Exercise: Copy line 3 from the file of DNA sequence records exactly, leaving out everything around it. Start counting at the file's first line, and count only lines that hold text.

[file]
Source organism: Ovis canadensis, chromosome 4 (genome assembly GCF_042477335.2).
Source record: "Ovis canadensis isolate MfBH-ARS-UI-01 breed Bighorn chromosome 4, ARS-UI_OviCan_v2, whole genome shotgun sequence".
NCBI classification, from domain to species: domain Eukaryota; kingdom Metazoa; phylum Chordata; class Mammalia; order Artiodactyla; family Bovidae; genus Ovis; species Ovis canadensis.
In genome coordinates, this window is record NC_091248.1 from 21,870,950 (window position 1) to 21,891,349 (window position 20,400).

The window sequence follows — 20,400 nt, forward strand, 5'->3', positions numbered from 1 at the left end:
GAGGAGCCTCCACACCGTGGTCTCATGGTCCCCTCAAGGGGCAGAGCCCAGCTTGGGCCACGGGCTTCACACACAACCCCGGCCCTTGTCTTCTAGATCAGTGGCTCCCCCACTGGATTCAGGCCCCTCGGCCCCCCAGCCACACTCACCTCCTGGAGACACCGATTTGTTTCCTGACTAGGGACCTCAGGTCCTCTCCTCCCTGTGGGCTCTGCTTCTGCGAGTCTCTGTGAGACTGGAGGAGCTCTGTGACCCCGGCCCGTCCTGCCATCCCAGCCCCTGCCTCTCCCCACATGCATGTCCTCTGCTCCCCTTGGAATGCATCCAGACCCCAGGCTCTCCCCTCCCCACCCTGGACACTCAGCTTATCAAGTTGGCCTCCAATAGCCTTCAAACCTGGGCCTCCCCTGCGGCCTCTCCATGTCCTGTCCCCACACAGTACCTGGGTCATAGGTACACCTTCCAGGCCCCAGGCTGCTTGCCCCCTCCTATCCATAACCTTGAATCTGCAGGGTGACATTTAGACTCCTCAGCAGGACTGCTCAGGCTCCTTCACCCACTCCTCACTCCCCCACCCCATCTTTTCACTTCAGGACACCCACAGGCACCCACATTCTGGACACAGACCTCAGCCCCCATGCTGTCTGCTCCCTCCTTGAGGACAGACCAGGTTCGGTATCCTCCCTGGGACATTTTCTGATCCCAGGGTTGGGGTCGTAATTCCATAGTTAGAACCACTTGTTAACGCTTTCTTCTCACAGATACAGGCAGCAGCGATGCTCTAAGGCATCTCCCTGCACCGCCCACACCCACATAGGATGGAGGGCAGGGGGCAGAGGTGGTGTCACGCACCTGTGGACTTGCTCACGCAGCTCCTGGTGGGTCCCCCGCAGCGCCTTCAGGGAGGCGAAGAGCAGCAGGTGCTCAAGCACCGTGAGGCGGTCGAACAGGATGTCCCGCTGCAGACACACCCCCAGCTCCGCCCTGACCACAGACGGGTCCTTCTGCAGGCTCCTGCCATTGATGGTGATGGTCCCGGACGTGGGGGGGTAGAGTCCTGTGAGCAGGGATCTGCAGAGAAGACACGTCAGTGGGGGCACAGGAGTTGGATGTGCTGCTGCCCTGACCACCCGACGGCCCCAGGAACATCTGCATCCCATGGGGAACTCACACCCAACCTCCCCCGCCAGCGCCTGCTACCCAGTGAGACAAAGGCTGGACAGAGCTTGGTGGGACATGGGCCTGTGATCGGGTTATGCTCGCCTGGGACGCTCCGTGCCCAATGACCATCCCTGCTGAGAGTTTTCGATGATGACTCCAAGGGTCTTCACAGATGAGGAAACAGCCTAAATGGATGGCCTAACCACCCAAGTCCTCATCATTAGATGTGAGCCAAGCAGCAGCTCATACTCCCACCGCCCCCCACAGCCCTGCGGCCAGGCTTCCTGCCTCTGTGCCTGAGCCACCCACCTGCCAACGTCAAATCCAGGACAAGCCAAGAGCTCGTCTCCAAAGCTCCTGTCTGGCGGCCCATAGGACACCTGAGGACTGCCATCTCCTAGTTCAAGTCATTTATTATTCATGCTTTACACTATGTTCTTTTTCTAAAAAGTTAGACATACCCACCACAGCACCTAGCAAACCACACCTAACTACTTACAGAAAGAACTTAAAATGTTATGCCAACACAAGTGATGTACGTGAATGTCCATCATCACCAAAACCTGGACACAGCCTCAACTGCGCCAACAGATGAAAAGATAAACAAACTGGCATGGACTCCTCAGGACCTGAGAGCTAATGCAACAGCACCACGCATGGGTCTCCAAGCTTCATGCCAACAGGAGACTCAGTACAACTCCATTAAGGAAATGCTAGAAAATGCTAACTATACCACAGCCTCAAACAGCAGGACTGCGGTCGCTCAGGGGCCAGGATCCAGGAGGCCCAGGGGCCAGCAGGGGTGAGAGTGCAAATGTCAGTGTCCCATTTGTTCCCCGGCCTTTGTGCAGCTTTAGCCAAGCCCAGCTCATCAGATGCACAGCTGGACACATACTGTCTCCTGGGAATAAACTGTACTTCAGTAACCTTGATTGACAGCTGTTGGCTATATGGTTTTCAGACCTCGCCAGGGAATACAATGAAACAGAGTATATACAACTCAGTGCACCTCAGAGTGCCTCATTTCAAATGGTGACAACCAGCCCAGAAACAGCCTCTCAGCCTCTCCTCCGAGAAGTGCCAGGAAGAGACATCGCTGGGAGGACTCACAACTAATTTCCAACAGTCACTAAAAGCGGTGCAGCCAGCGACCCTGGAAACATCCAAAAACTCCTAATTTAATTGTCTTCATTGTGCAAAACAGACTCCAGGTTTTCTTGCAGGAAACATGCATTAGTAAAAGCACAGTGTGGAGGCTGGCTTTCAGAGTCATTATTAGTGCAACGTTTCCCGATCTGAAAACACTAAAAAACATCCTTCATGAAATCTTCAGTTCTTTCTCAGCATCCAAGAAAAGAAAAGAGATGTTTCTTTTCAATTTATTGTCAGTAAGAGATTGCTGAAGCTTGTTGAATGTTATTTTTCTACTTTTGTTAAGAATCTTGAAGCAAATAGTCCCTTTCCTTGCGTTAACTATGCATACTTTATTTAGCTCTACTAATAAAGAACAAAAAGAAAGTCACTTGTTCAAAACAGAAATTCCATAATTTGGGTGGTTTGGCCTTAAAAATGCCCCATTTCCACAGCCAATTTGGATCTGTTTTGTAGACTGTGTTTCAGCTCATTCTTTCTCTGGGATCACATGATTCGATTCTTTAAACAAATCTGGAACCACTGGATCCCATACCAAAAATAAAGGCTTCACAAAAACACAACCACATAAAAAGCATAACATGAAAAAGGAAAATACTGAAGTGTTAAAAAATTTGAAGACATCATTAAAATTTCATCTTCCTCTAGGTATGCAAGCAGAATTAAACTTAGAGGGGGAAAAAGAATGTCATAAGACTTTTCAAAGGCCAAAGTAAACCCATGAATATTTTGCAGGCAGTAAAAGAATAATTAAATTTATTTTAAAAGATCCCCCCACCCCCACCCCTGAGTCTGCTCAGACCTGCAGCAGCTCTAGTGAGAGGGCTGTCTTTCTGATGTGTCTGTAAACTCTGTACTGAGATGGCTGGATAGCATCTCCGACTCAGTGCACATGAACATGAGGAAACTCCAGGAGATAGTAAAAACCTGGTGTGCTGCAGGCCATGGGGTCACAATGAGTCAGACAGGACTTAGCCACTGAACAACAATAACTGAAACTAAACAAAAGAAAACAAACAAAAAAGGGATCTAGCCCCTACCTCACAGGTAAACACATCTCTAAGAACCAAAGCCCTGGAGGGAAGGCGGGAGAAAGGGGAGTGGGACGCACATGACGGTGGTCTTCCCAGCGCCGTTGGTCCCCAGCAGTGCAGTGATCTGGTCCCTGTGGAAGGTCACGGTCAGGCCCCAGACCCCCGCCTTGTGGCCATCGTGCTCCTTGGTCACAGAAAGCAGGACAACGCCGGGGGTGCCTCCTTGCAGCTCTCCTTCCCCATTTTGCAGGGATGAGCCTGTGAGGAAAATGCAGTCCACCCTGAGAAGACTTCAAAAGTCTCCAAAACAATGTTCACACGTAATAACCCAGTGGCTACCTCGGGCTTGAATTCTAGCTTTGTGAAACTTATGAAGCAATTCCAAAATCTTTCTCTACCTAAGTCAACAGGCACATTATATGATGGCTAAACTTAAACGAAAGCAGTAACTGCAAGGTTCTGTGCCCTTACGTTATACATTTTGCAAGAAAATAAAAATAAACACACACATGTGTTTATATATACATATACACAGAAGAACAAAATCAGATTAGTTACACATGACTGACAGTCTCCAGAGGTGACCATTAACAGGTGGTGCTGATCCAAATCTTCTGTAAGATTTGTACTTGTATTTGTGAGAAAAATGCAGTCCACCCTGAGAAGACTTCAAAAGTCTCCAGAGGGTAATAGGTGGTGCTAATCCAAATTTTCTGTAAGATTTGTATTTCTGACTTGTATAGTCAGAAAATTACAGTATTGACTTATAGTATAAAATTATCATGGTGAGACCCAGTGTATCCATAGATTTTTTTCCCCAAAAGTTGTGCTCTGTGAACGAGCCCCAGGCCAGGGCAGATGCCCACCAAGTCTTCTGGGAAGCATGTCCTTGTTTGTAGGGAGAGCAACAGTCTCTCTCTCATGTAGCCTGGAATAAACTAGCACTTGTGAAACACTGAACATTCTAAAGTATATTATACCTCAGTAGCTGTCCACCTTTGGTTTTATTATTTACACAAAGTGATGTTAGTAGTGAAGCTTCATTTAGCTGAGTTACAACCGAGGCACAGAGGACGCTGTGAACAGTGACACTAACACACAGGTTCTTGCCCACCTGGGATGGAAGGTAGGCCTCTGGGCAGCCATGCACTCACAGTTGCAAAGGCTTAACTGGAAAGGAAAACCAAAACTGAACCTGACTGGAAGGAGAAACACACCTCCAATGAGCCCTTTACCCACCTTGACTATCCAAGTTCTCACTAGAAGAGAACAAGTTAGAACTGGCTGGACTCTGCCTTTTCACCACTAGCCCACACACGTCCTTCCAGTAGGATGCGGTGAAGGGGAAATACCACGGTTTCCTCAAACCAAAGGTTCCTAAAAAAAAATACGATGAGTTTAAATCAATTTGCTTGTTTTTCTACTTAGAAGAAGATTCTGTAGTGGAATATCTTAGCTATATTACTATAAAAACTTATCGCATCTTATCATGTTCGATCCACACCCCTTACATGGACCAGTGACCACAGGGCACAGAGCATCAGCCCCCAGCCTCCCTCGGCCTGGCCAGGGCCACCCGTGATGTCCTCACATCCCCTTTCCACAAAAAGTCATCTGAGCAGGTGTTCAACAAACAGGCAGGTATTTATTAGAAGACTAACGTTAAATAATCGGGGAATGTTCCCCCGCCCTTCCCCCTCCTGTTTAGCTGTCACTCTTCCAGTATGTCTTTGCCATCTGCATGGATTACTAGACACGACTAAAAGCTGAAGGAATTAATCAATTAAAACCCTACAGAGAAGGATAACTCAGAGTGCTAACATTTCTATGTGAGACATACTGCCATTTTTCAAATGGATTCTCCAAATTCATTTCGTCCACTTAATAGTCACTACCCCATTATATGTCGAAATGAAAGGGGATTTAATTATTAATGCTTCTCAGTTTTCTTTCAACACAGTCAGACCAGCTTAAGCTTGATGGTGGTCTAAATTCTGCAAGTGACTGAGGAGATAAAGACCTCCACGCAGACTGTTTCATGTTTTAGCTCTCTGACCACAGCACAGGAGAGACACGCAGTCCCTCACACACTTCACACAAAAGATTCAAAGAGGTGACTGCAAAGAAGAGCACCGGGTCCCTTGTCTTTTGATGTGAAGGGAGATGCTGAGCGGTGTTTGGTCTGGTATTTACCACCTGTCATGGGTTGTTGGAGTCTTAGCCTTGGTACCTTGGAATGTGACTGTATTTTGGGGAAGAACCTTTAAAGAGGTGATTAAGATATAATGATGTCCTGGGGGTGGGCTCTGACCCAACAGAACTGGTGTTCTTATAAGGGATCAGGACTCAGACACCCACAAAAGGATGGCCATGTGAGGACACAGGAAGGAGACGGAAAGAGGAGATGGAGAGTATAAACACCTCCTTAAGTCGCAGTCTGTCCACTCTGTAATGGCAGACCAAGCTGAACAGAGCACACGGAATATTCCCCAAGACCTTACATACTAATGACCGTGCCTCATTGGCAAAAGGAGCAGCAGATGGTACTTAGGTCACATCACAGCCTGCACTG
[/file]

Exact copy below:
NCBI classification, from domain to species: domain Eukaryota; kingdom Metazoa; phylum Chordata; class Mammalia; order Artiodactyla; family Bovidae; genus Ovis; species Ovis canadensis.